Born and raised in Central Texas, Steven is thrilled to call Austin home. He and his San Diego-born wife, Hayley, met in college at the University of Mary Hardin-Baylor and have been married since May 2010. After graduating from UMHB with a degree in Biblical Studies, Steven completed his Master of Arts in Theological Studies from George W. Truett Theological Seminary at Baylor University. Steven has a deep passion for the local church and loves to see young adults committed to Jesus who never changes in the midst of a life-stage with seemingly ending change. He loves the Texas Rangers, Baylor Bears, Dr. Pepper, and buying far too many used books.
Posts by This Author
It seems to happen at least monthly. Some public figure, a professional athlete or politician, says or tweets something selfish, hateful, and/or inappropriate. Then, the press conference follows. They all say the same thing. To be fair, we might as well, but we’re not famous. They apologize for what they said, and then they all claim the same thing… “What I said is not an accurate representation of who I am.” They all lie! They might sincerely mean their false claim, but as Brad Thomas, our church’s lead pastor, says, “It is possible to be sincerely wrong.” As Jesus said, “…for out of the abundance of the heart his mouth speaks” (Luke 6:45). Biblically, our words are a constant and clear representation of who we are, whether we like it or not.
- As you reflect over the last month, what do your words say about the nature of your heart?
An outgoing White House communications staffer once confessed to the House Intelligence Committee of “telling white lies” on behalf of the President. The confession was not jaw-dropping because the behavior is so normative in politics today. But the accepted distinction between a “white” lie and a substantive lie should cause concern. In today’s passage, Peter warned the church of the current and future existence of false teachers. Peter warned that their infiltration methods will be subtle, not unlike telling white lies that invite us to drop our guards and accept them.
- It is often easy to point out blatant false teachers, but how are we to discern the subtler ones, whose aim is still to destroy the church?
In 2015, Martin Shkreli, CEO of Turing Pharmaceuticals, acquired an anti-parasitic drug that was used to affordably treat malaria all over the world. He immediately changed the price of the life-saving drug from $13.50/pill to $750/pill. Nicknamed “Pharma Bro,” Shkreli faced immediate backlash from people all over the world, yet he refused to lower the price. He had the knowledge to save lives but refused to share it with others.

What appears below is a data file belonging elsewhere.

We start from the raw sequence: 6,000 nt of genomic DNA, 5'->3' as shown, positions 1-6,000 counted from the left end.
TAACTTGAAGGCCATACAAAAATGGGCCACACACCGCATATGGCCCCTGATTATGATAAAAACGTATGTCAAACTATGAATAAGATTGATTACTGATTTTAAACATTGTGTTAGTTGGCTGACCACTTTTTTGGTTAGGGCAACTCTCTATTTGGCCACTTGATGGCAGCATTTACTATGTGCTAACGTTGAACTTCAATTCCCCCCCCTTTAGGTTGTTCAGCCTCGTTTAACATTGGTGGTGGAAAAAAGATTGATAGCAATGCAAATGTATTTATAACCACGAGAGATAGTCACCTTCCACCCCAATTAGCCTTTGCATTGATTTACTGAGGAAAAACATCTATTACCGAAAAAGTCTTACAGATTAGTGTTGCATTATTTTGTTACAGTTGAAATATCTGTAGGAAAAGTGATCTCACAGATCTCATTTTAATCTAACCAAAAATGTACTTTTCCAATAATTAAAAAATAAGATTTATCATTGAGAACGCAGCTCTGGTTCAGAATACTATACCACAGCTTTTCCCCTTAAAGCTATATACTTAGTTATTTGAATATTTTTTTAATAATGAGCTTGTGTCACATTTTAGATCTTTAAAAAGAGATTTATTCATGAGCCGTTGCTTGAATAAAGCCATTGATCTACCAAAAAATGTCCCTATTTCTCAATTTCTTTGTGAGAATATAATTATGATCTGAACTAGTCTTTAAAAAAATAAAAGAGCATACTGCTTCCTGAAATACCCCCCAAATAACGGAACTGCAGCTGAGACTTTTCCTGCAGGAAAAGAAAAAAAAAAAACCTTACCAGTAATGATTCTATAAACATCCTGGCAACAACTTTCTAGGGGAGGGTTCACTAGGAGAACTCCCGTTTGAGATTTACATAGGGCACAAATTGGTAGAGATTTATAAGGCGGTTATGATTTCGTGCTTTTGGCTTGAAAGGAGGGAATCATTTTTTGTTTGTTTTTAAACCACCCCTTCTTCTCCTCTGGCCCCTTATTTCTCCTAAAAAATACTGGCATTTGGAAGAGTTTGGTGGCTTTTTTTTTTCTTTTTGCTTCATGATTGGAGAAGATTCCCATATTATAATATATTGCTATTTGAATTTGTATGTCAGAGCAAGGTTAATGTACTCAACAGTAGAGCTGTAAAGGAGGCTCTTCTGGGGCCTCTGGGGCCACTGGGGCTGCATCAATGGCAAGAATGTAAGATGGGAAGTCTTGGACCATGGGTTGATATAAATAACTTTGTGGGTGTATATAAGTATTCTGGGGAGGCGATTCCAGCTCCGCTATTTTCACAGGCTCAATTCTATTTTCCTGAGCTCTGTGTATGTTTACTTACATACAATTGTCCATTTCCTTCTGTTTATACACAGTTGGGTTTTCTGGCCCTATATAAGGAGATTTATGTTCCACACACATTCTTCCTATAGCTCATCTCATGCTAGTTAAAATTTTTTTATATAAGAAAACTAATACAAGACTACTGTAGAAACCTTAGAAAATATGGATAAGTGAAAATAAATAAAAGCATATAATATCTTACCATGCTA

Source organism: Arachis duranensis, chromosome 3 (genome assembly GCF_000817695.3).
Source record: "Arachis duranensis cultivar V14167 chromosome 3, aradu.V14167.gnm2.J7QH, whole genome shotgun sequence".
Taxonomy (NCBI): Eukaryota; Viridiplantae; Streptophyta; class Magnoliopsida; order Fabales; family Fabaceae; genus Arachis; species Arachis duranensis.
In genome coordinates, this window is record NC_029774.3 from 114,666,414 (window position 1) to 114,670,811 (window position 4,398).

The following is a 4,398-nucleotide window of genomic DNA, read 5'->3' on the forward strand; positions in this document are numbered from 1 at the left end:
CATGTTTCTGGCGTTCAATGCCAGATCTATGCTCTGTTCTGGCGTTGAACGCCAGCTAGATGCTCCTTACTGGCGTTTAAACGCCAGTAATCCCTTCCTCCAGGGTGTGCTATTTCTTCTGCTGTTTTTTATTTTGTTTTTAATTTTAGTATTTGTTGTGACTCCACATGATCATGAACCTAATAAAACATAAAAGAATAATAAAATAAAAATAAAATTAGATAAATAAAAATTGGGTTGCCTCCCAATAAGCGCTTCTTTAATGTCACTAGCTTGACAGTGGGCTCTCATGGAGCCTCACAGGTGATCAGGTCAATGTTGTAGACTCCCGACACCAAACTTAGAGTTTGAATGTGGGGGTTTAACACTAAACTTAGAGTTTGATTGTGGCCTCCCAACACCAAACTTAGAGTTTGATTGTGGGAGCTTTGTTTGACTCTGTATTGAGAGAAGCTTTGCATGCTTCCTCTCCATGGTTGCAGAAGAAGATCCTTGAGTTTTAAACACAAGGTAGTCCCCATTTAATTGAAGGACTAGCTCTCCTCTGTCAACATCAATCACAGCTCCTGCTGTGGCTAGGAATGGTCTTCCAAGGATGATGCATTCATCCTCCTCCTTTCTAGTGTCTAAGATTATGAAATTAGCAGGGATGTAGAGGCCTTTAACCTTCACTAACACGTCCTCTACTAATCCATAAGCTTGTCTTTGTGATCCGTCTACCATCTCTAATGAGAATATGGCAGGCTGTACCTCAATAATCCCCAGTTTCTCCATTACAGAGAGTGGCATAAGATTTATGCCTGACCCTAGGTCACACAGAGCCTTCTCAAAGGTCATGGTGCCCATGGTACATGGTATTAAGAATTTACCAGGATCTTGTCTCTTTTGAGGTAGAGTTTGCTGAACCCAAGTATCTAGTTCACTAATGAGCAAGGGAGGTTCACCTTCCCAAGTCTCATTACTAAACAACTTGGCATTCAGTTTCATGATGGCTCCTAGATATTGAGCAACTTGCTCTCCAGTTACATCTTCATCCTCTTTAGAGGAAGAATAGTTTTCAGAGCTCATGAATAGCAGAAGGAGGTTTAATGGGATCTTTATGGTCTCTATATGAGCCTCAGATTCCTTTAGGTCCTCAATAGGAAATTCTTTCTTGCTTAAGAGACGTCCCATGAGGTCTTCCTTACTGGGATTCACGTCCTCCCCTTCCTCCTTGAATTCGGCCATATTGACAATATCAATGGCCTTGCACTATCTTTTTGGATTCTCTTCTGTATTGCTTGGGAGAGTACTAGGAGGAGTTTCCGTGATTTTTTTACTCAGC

In today’s text, the Preacher concludes the book of Ecclesiastes with a similar caution to us. Don’t keep it to yourself! If you have the Word of God, you have all you need to make a spiritual difference in the life of someone else.
- How have you seen God’s Word change your life? The lives of others?
A few weeks ago, I fired up the grill for the first time this year. As I wheeled the grill from its winter hiding place along the fence line, a rat screeched and sprinted frantically across my backyard. My black lab, Zoe, sprang into action and chased down the rat, killing it just before it made it to freedom. Zoe is not so young anymore herself, and she, too, will die in the next few years. Suffering and death are just part of this life. My mom has cancer. And our church just held two funerals in three days. Both in nature and in humanity, death is all around us and it often seems unfair. In today’s text, we see that Solomon wrestled with some of the same things we do every day.
- Think about a specific time in your life that felt unfair. How did God use that to point you to him?
I love our country. As I’ve traveled various parts of the world and learned from other cultures and nations, I am grateful God placed me here. However, many of the ideals that make our country great actually stand in opposition to the gospel message, when applied to our spiritual lives. For example, political independence is a wonderful gift, but spiritual self-sufficiency is spiritual suicide. Our country is full of inspiring stories of individuals rising above their circumstances to accomplish their dreams, yet, spiritually, individuals are completely helpless to rise above our sin nature.